Brother PDS-5000 desktop scanner
A professional unit for any office that has demanding document scanning needs
No one ever talks about scanners these days. At least not typical consumers, who often make do with the built-in scanner on a multifunction centre. However, for business users, a dedicated scanner can come in handy, especially when it's of the calibre of Brother's PDS-5000.
This is a stand-alone desktop scanner that's designed to do just that: scan. It can do so at a quality up to 600 dots per inch, and it features an automatic document feeder, from which up to 60 pages per minute can be scanned. The daily duty cycle is 6000 pages per month, and let's face it, if you have a requirement to scan even a fraction of that volume per day, then this product is well worth considering.
Indeed, it's designed for any type of busy office in which document scanning is a necessity, rather than something that has to be done once in a while, and it's especially of use when multi-page jobs and double-sided pages need to be scanned.
There are two scan heads that record each side of a page as it passes through, meaning a double-sided scan can be performed in one single pass. These scans can be recorded as JPEG images or PDF files (one document, or individual documents) and then fed into programs such as Nuance's OmniPage, which can perform optical character recognition (OCR) to make them searchable and editable documents. OmniPage SE 18 is supplied with the scanner.
Physically, the PDS-5000 looks like a printer to most people who have never even thought about the scanner as a stand-alone device; they will give you a perplexed look as if to say 'is that it?' when you tell them it won't print out their favourite photos. Fire it up, though, and those same people will take a step back, hand on chin, and nod in approval at the speed with which this scanner can process large documents.
We popped a stack of sheets in its 100-sheet input tray as a test run to see what it could do. We hit the scan button in its capture program (DS Capture) on our PC and were prepared to venture off and get on with other reviews. But no sooner did we press the button, the job finished, and we found the rate to be bang-on 60 sheets per minute at 300dpi, echoing Brother's stated specs.
It was like an experienced player at your friend's poker night who deals cards with purposeful flicks of his wrist, rather than the 'now and then' player who struggles to land the cards in the right spot. You become mesmerised by the crisp actions of the experienced player and wonder how long it took to perfect the skill. And that's what this scanner is: an expert player.
Here it is in action.
Scans will slow down once the memory buffer on your PC is filled, but the DS Capture program allows you to adjust how much RAM can be used when large job sizes need to be processed.
A4 sheets can be handled perfectly by the scanner as long as they are not too crumpled. We fed documents into it that were formerly stapled together, as well as ones with noticeable 'dog ears' at the corners, and the scanner's rollers fed them through without any issues. You do have to make sure that stapes and things like tape aren't on your documents, and that is just part and parcel of preparing each document for scanning.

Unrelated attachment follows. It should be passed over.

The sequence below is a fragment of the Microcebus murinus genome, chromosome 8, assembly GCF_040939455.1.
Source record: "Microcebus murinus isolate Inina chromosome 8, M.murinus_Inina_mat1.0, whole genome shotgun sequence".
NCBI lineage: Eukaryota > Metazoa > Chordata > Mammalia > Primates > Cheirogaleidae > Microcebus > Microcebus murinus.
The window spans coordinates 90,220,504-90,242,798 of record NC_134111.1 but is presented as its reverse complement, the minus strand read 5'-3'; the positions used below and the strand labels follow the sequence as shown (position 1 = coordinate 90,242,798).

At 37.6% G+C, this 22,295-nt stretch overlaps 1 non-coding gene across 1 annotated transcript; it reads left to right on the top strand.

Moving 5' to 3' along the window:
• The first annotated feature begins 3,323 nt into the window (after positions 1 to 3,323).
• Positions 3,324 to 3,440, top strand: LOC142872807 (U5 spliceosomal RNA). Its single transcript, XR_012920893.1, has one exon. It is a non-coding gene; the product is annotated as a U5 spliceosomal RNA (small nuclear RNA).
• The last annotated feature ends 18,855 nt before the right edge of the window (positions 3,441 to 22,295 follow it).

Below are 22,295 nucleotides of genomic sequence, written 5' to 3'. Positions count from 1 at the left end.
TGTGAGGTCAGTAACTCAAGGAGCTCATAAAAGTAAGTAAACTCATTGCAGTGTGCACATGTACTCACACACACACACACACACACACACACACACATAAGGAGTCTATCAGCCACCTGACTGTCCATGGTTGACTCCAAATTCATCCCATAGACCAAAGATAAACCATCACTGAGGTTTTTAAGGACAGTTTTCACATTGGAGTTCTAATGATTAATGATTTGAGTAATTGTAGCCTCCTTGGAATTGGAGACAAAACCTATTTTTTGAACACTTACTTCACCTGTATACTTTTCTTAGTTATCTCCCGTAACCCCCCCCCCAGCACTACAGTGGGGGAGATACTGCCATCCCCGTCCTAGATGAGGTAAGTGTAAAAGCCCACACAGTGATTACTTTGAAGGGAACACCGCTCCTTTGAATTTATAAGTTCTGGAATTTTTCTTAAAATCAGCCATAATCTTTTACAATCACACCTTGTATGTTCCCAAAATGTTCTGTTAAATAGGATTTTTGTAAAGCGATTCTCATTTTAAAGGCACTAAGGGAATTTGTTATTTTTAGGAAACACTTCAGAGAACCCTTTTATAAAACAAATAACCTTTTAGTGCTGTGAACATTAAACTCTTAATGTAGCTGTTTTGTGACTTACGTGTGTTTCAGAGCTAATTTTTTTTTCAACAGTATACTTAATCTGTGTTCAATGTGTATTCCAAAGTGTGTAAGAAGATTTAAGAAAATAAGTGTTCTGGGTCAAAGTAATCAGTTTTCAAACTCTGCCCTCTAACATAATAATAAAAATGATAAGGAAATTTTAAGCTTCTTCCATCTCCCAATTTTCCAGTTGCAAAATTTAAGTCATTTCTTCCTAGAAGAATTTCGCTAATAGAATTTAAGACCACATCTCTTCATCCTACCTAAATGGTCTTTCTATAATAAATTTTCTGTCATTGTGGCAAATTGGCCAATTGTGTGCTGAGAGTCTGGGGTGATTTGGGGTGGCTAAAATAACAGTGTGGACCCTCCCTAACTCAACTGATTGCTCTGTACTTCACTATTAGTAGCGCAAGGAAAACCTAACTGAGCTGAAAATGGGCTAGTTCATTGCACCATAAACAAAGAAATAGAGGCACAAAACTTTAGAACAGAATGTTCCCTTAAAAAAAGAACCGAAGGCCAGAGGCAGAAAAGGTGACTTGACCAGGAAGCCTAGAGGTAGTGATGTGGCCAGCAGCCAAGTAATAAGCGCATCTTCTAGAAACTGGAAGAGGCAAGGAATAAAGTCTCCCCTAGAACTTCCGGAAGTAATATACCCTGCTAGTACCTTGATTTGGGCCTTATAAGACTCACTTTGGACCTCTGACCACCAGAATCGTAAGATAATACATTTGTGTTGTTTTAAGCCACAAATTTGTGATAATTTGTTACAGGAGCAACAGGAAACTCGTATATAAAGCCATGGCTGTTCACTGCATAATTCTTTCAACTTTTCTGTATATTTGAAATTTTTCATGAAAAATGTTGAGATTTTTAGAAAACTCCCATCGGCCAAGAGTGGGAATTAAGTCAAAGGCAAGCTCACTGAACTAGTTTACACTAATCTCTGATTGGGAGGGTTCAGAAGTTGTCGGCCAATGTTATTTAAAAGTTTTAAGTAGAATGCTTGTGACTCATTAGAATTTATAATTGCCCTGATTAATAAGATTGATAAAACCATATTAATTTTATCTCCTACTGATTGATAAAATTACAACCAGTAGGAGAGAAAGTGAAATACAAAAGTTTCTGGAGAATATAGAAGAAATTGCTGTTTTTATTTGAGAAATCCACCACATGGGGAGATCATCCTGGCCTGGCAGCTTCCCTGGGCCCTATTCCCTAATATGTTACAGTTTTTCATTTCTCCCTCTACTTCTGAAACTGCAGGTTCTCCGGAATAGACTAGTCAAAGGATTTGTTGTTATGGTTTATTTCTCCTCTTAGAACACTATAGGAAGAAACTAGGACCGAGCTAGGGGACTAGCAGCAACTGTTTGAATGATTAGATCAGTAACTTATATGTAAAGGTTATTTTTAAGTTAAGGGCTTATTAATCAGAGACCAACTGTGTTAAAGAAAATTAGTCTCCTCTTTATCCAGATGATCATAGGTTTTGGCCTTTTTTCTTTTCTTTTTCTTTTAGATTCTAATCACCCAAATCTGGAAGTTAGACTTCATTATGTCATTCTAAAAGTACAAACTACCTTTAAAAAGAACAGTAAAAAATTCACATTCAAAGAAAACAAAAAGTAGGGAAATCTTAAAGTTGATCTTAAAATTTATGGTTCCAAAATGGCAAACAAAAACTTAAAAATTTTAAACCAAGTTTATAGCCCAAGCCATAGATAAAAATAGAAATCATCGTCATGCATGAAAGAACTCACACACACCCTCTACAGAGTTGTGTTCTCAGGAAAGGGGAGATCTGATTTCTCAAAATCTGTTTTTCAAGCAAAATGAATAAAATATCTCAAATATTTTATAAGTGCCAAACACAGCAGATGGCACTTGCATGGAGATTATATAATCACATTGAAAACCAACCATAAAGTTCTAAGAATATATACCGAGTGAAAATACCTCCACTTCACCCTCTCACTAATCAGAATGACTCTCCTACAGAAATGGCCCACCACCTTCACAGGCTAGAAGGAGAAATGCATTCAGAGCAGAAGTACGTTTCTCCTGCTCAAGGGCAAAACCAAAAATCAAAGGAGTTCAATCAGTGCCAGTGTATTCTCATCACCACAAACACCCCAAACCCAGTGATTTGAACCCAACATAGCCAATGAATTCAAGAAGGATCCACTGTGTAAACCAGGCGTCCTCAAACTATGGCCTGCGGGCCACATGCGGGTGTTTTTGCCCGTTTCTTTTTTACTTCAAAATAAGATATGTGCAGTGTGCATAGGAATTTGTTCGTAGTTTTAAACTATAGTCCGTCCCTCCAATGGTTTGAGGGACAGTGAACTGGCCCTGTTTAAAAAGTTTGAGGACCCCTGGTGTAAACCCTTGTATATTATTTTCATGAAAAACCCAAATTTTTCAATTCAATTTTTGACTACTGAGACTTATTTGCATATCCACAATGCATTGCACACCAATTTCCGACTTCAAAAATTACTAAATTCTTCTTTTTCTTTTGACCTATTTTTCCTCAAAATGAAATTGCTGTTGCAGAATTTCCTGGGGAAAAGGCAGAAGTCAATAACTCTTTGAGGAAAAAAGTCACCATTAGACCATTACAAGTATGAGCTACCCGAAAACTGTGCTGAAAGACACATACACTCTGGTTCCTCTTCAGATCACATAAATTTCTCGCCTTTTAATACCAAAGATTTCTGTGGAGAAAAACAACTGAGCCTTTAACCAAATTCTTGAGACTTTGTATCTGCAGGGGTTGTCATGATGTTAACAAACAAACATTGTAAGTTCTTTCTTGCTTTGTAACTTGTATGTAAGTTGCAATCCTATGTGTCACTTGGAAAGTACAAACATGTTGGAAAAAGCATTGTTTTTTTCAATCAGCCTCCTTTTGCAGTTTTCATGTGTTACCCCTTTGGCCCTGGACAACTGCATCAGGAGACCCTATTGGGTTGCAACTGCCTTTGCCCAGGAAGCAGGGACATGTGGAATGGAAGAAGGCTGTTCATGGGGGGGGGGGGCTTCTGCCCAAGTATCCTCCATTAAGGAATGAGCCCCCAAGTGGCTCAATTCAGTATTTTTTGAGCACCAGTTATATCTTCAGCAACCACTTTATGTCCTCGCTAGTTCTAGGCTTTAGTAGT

The sheets emerge onto an output tray that features a dramatically tall stop on its end that keeps them from falling to the floor. An LCD display on the scanner shows you how many sheets have been completed for each job. Arrows allow you to scroll through a job number on the screen as well, and this number corresponds to whichever software function you have assigned to it through Brother's Button Manager software -- you can scan to OCR at the touch of a button on the scanner, for example.
Different sized documents (up to Legal and as small as business cards) can be scanned by adjusting the paper guide on the feeder at the back, though we found the collapsible flaps on this guide to be a little annoying; they collapsed way too easily whenever we had to move the guide due to a change in paper size.
For business cards, it's a matter of moving the paper guide to the card size in the middle of the tray, and then carefully placing the stack of cards into the feeder. Cards of different sizes can be scanned together, but we'd recommend putting bigger cards at the bottom, with smaller ones at the top of the stack to be scanned, in order to avoid paper jams. A mishmash of cards in a stack quickly led to our first jam. But it was easy to remedy this by releasing the front panel forwards and removing the cards, which had run through the roller in a sideways motion to cause the jam.
Also be on the lookout for turned up edges and stapes left in cards, which could get caught and also lead to jams. We had one metal card with etched text in our collection, which we ran through the scanner on its own, and the results were almost spot on. Most of the details were captured by the scanner, but when we ran that card through the OCR process, it failed to correctly format a URL and misread the word 'staff' as 'starf'. Plastic cards can be scanned, as well as cards with embossed lettering, according to Brother, though we didn't have any on hand to test this.
As for the accuracy of the OCR process on other documents, the overall results we observed were highly accurate, especially on regular, typed up documents. Handwriting was another story. How successful you are at getting editable text out of handwritten documents depends on the neatness of the handwriting to begin with. Business cards layouts wreaked havoc on the OCR process, with some logos and labels leading to confusing formatting. For business cards, especially, using the checking tool to fix details is a must.
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